An environmental protester demonstrates in Naples on Saturday against illegal waste dumps discovered around the city’s hinterland, where many people have died from toxic fumes after burning trash. The area, also called "Land of Fires" or "Dead Triangle", is where the Mafia has created hundreds of illegal dumps. MARIO LAPORTA / AGENCE FRANCE-PRESSE
European and Asian countries should strengthen cooperation on environmental protection policies and technologies in order to overcome the common challenge of air pollution occurring as a result of economic and industrial development, said a senior Foreign Ministry official.
La Yifan, deputy director-general of the ministry's Department of International Organizations and Conferences, made the remarks in a recent interview with China Daily.
The ministry and the Ministry of Environmental Protection recently co-hosted the Asia-Europe Meeting Seminar on Capacity Building on Air Pollution Prevention and Control.
The Asia-Europe Meeting, founded in 1996, is a trans-regional inter-governmental forum for 51 Asian and European members of states and institutions.
"The developed European countries are rich in expertise and technology for air pollution prevention and control. There is great potential for Asian and European countries to share experiences and best practices, and to enhance policy dialogue and technology cooperation in this field," said La.
"It is in the common interests of both Asian and European countries to prevent and control air pollution. The two sides have a strong willingness and potential to cooperate. By organizing such a seminar, we hope to offer these countries a convenient platform by which to communicate with each other on air pollution prevention and control."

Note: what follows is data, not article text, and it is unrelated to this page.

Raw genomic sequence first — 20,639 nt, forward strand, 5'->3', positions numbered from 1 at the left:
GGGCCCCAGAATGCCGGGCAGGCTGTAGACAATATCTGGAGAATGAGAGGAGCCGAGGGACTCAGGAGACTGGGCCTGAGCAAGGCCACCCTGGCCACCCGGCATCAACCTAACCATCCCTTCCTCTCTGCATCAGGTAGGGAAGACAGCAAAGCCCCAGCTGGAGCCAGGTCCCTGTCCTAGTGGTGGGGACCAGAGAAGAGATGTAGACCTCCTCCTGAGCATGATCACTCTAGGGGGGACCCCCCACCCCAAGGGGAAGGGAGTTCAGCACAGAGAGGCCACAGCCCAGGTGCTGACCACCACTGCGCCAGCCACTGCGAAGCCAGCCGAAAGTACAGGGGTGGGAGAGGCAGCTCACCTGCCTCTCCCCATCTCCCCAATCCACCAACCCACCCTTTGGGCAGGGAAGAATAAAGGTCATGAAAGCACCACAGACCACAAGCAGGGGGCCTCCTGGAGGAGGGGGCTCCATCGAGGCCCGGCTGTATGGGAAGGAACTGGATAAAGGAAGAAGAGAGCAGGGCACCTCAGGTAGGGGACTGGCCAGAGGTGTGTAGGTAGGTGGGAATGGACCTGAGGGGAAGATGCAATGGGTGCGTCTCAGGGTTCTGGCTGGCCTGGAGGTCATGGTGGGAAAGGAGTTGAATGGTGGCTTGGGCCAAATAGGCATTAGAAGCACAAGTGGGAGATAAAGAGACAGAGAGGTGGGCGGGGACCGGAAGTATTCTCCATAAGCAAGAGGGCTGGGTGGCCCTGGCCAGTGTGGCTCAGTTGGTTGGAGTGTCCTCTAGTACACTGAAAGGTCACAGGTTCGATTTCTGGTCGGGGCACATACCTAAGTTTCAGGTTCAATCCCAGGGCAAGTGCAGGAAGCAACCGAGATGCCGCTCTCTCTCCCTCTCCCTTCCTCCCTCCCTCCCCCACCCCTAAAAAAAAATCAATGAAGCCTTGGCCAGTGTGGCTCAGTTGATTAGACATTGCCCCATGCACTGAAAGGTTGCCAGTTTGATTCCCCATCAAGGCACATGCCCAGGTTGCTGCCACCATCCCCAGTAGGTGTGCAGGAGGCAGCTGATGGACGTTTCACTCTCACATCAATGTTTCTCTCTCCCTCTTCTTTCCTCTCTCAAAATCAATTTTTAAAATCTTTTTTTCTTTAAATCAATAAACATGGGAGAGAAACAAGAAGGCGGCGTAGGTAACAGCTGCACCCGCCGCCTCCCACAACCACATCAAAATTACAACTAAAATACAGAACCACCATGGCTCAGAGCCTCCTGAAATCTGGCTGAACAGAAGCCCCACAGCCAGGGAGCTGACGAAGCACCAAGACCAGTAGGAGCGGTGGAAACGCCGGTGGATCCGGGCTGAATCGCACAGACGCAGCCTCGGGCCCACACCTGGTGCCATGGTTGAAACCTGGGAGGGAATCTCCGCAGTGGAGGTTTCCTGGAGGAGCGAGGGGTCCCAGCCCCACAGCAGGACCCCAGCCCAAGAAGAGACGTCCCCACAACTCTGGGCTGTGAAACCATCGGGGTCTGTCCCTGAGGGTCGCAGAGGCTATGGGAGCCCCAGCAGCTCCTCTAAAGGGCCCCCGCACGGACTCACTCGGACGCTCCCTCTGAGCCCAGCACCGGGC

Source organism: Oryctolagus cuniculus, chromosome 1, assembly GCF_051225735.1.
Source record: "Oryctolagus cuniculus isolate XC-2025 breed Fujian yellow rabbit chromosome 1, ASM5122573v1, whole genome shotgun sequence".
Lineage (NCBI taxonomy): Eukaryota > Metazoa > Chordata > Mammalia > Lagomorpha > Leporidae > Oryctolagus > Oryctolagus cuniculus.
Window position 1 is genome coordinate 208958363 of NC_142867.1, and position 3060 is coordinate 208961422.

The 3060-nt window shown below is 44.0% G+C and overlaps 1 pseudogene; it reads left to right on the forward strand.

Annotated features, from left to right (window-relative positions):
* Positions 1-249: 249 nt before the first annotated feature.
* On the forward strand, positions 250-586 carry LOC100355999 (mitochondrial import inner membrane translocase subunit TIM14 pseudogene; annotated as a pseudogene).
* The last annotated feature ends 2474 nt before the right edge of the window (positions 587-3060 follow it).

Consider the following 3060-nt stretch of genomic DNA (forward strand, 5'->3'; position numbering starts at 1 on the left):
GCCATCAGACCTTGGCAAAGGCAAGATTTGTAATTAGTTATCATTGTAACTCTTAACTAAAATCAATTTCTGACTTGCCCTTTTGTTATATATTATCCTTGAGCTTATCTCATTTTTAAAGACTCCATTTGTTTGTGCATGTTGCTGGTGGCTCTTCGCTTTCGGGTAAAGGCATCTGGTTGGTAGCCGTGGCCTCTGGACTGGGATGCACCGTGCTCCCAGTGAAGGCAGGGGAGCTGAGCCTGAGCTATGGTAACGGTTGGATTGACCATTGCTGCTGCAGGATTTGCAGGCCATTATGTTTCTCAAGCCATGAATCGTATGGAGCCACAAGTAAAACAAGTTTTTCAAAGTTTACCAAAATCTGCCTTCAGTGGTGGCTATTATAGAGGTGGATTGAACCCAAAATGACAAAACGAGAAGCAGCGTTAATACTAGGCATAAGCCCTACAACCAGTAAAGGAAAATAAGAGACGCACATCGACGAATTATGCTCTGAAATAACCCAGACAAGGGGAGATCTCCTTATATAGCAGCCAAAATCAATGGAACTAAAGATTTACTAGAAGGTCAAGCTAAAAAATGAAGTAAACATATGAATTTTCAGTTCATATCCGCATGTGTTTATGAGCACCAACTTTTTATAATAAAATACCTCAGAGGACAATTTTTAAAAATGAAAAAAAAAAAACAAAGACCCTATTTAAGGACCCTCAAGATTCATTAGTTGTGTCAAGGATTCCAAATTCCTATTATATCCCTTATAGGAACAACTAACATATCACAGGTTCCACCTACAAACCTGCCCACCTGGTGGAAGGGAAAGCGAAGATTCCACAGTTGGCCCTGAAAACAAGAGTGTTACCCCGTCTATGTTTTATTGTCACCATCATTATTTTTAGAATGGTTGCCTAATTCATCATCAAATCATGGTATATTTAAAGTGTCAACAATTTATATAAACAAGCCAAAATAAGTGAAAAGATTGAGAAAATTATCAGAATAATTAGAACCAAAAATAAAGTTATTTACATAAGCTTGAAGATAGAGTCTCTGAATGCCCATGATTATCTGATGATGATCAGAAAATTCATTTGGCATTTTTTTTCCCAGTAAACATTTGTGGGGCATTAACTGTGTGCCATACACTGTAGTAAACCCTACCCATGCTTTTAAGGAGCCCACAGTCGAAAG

Air pollution has become a serious concern for the whole international community. It not only threatens human health but also damages the environment and impedes sustainable development.
Against the backdrop of rapid industrialization and urbanization, many Asian countries, including China, face the task of achieving sustainable development while curbing the impact of pollution on their environments and societies.
Rapid industrialization and urbanization, together with the population boom and increasing energy consumption, have unavoidably brought about the problems of environmental pollution, said experts at the seminar.
"Although China has become the world's second- largest economy, it is still in the middle and even the lower part of the world's industry chain and has a lot of industries with high energy consumption and high pollution," La said.
Historically, European countries also experienced such problems and all paid a high price.
Severe episodes of air pollution have occurred in the United Kingdom since the early 17th century. With rapid industrialization, such episodes became more severe and more frequent toward the 19th century. Between 1948 and 1962, eight major air pollution episodes occurred in London.
The "Great Smog" in 1952 was the most serious. Smoke concentration rose more than 50 times above the average limit. Visibility at the National Gallery was so poor that people could not even see their own feet.
Nearly 4,000 people died during that period, which was marked by a three-fold increase in expected mortality rates for the time of year. Most deaths were among infants and elderly people, according to a report in Oxford Journals.
Similar episodes of severe air pollution in Belgium in 1930 also aroused public concerns about the health effects of air pollutants. During a three-day fog in 1930, about 60 people died in the Meuse Valley.
After such serious cases, public and parliamentary concern increased, finally leading to effective legislation.
In the UK, the Clean Air Acts of 1956 and 1968 considerably reduced air pollution from homes, commerce and industry. The emissions of smoke and sulphur dioxide fell dramatically, the Oxford Journals report said.
Having gone through these stages of development, European countries have made notable progress in improving air quality, said La.
"By learning these painful lessons, developing countries in Asia can avoid many detours when they try to prevent and control the situation of air pollution.
"By sharing their experience with developing countries, European countries may identify potential chances to cooperate with their Asian partners."
Nearly 90 officials, experts and practitioners from 18 ASEM members, as well as representatives from the United Nations Environment Programme and the Asia-Europe Foundation, attended the seminar.
Officials and experts at the seminar called for concerted efforts by governments, industries and the public to cooperate more efficiently and to jointly resolve the problem of air pollution.
Participants also expressed their support for Asian and European countries in enhancing cooperation on air pollution, including joint research, training and transfer of technology.